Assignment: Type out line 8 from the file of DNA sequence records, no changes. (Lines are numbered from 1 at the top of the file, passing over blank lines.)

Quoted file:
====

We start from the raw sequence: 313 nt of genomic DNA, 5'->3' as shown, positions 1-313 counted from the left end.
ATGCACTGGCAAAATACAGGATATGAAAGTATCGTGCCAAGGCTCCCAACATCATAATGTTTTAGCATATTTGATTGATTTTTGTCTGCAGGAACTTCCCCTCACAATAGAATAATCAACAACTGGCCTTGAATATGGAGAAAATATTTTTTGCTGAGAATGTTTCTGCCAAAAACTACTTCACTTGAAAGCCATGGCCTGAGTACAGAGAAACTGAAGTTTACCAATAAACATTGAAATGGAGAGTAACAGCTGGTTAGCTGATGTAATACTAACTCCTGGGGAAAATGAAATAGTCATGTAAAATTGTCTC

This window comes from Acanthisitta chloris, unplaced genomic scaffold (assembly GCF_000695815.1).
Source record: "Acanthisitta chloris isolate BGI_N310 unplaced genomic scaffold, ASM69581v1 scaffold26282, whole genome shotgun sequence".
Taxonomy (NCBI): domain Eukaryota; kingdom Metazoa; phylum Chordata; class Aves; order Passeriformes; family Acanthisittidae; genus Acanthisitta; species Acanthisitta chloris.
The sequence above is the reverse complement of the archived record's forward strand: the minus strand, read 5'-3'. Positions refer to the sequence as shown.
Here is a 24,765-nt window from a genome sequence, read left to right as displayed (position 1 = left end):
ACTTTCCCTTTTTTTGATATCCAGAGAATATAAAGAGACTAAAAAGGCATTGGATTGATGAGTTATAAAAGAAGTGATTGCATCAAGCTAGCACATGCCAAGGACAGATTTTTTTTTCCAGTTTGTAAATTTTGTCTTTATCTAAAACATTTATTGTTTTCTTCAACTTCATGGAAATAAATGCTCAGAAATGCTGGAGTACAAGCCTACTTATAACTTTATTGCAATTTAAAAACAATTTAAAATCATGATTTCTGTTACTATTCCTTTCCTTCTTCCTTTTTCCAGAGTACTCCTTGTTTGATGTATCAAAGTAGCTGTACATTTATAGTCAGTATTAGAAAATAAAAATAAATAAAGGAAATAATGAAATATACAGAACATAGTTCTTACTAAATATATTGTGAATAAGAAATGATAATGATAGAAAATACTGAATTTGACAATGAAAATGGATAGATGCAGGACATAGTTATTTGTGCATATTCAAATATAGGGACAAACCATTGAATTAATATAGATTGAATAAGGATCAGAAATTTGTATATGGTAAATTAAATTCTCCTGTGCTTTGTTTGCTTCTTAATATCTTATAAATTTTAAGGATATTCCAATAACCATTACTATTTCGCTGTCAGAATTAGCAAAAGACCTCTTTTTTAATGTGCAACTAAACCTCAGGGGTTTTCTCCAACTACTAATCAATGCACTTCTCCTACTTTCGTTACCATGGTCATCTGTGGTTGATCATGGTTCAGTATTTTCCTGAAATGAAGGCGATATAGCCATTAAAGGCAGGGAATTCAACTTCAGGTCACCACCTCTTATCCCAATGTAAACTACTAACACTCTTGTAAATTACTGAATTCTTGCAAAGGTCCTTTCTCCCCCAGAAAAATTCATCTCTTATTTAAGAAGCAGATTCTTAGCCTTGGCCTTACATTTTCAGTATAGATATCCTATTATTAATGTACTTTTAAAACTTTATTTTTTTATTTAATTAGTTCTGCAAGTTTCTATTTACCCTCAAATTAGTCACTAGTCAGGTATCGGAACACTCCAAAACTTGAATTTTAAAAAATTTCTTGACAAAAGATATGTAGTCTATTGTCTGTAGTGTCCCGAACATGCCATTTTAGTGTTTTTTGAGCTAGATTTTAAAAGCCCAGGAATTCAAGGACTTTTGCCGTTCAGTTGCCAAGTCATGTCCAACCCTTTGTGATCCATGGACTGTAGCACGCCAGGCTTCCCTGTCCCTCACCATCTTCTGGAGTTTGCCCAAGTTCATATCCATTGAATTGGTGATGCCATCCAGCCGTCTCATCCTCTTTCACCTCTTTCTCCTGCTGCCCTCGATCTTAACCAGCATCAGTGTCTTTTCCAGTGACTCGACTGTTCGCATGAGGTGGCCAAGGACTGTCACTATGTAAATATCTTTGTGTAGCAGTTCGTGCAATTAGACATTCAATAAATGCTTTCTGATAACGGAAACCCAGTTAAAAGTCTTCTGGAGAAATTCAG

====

ACTTTCCCTTTTTTTGATATCCAGAGAATATAAAGAGACTAAAAAGGCATTGGATTGATGAGTTATAAAAGAAGTGATTGCATCAAGCTAGCACATGCCAAGGACAGATTTTTTTTTCCAGTTTGTAAATTTTGTCTTTATCTAAAACATTTATTGTTTTCTTCAACTTCATGGAAATAAATGCTCAGAAATGCTGGAGTACAAGCCTACTTATAACTTTATTGCAATTTAAAAACAATTTAAAATCATGATTTCTGTTACTATTCCTTTCCTTCTTCCTTTTTCCAGAGTACTCCTTGTTTGATGTATCAAAGTAGCTGTACATTTATAGTCAGTATTAGAAAATAAAAATAAATAAAGGAAATAATGAAATATACAGAACATAGTTCTTACTAAATATATTGTGAATAAGAAATGATAATGATAGAAAATACTGAATTTGACAATGAAAATGGATAGATGCAGGACATAGTTATTTGTGCATATTCAAATATAGGGACAAACCATTGAATTAATATAGATTGAATAAGGATCAGAAATTTGTATATGGTAAATTAAATTCTCCTGTGCTTTGTTTGCTTCTTAATATCTTATAAATTTTAAGGATATTCCAATAACCATTACTATTTCGCTGTCAGAATTAGCAAAAGACCTCTTTTTTAATGTGCAACTAAACCTCAGGGGTTTTCTCCAACTACTAATCAATGCACTTCTCCTACTTTCGTTACCATGGTCATCTGTGGTTGATCATGGTTCAGTATTTTCCTGAAATGAAGGCGATATAGCCATTAAAGGCAGGGAATTCAACTTCAGGTCACCACCTCTTATCCCAATGTAAACTACTAACACTCTTGTAAATTACTGAATTCTTGCAAAGGTCCTTTCTCCCCCAGAAAAATTCATCTCTTATTTAAGAAGCAGATTCTTAGCCTTGGCCTTACATTTTCAGTATAGATATCCTATTATTAATGTACTTTTAAAACTTTATTTTTTTATTTAATTAGTTCTGCAAGTTTCTATTTACCCTCAAATTAGTCACTAGTCAGGTATCGGAACACTCCAAAACTTGAATTTTAAAAAATTTCTTGACAAAAGATATGTAGTCTATTGTCTGTAGTGTCCCGAACATGCCATTTTAGTGTTTTTTGAGCTAGATTTTAAAAGCCCAGGAATTCAAGGACTTTTGCCGTTCAGTTGCCAAGTCATGTCCAACCCTTTGTGATCCATGGACTGTAGCACGCCAGGCTTCCCTGTCCCTCACCATCTTCTGGAGTTTGCCCAAGTTCATATCCATTGAATTGGTGATGCCATCCAGCCGTCTCATCCTCTTTCACCTCTTTCTCCTGCTGCCCTCGATCTTAACCAGCATCAGTGTCTTTTCCAGTGACTCGACTGTTCGCATGAGGTGGCCAAGGACTGTCACTATGTAAATATCTTTGTGTAGCAGTTCGTGCAATTAGACATTCAATAAATGCTTTCTGATAACGGAAACCCAGTTAAAAGTCTTCTGGAGAAATTCAG